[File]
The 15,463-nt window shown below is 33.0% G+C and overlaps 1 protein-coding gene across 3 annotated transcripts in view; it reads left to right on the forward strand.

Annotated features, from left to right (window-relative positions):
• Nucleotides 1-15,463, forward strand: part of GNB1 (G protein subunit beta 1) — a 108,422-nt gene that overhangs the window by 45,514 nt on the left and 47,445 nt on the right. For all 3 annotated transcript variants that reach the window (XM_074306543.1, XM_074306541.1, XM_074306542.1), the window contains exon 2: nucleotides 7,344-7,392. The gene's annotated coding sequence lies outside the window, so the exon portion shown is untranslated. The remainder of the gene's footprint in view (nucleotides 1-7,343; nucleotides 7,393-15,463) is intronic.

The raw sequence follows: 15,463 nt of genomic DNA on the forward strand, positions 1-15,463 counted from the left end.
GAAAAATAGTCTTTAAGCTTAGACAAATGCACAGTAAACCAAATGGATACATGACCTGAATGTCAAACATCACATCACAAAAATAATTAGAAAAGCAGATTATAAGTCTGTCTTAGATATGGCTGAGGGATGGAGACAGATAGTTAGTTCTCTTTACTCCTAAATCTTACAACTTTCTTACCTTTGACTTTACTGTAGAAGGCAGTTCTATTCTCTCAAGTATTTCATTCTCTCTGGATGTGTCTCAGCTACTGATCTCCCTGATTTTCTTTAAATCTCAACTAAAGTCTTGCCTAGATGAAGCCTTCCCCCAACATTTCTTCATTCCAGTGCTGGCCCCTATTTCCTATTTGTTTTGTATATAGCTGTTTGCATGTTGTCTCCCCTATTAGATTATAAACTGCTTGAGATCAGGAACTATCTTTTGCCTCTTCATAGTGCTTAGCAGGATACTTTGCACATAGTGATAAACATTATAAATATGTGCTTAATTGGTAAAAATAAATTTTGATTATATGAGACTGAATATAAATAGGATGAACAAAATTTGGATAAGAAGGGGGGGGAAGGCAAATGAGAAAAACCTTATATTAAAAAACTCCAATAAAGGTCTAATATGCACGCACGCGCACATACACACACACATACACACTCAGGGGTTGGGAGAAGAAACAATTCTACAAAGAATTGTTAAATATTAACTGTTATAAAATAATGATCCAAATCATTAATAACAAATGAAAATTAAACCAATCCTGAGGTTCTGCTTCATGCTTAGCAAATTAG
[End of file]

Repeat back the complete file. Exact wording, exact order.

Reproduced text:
The 15,463-nt window shown below is 33.0% G+C and overlaps 1 protein-coding gene across 3 annotated transcripts in view; it reads left to right on the forward strand.

Annotated features, from left to right (window-relative positions):
• Nucleotides 1-15,463, forward strand: part of GNB1 (G protein subunit beta 1) — a 108,422-nt gene that overhangs the window by 45,514 nt on the left and 47,445 nt on the right. For all 3 annotated transcript variants that reach the window (XM_074306543.1, XM_074306541.1, XM_074306542.1), the window contains exon 2: nucleotides 7,344-7,392. The gene's annotated coding sequence lies outside the window, so the exon portion shown is untranslated. The remainder of the gene's footprint in view (nucleotides 1-7,343; nucleotides 7,393-15,463) is intronic.

The raw sequence follows: 15,463 nt of genomic DNA on the forward strand, positions 1-15,463 counted from the left end.
GAAAAATAGTCTTTAAGCTTAGACAAATGCACAGTAAACCAAATGGATACATGACCTGAATGTCAAACATCACATCACAAAAATAATTAGAAAAGCAGATTATAAGTCTGTCTTAGATATGGCTGAGGGATGGAGACAGATAGTTAGTTCTCTTTACTCCTAAATCTTACAACTTTCTTACCTTTGACTTTACTGTAGAAGGCAGTTCTATTCTCTCAAGTATTTCATTCTCTCTGGATGTGTCTCAGCTACTGATCTCCCTGATTTTCTTTAAATCTCAACTAAAGTCTTGCCTAGATGAAGCCTTCCCCCAACATTTCTTCATTCCAGTGCTGGCCCCTATTTCCTATTTGTTTTGTATATAGCTGTTTGCATGTTGTCTCCCCTATTAGATTATAAACTGCTTGAGATCAGGAACTATCTTTTGCCTCTTCATAGTGCTTAGCAGGATACTTTGCACATAGTGATAAACATTATAAATATGTGCTTAATTGGTAAAAATAAATTTTGATTATATGAGACTGAATATAAATAGGATGAACAAAATTTGGATAAGAAGGGGGGGGAAGGCAAATGAGAAAAACCTTATATTAAAAAACTCCAATAAAGGTCTAATATGCACGCACGCGCACATACACACACACATACACACTCAGGGGTTGGGAGAAGAAACAATTCTACAAAGAATTGTTAAATATTAACTGTTATAAAATAATGATCCAAATCATTAATAACAAATGAAAATTAAACCAATCCTGAGGTTCTGCTTCATGCTTAGCAAATTAG